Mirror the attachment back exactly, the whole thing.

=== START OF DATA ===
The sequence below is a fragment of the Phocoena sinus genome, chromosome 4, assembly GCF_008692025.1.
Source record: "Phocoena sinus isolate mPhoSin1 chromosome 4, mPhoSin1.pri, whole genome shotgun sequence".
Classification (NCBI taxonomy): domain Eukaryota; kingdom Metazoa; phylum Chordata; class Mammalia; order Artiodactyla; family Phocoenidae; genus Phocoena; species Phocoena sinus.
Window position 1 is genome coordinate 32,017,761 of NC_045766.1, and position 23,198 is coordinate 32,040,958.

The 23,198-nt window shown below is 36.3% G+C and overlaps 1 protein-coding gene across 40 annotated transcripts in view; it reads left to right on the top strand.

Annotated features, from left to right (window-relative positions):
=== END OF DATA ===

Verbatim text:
The sequence below is a fragment of the Phocoena sinus genome, chromosome 4, assembly GCF_008692025.1.
Source record: "Phocoena sinus isolate mPhoSin1 chromosome 4, mPhoSin1.pri, whole genome shotgun sequence".
Classification (NCBI taxonomy): domain Eukaryota; kingdom Metazoa; phylum Chordata; class Mammalia; order Artiodactyla; family Phocoenidae; genus Phocoena; species Phocoena sinus.
Window position 1 is genome coordinate 32,017,761 of NC_045766.1, and position 23,198 is coordinate 32,040,958.

The 23,198-nt window shown below is 36.3% G+C and overlaps 1 protein-coding gene across 40 annotated transcripts in view; it reads left to right on the top strand.

Annotated features, from left to right (window-relative positions):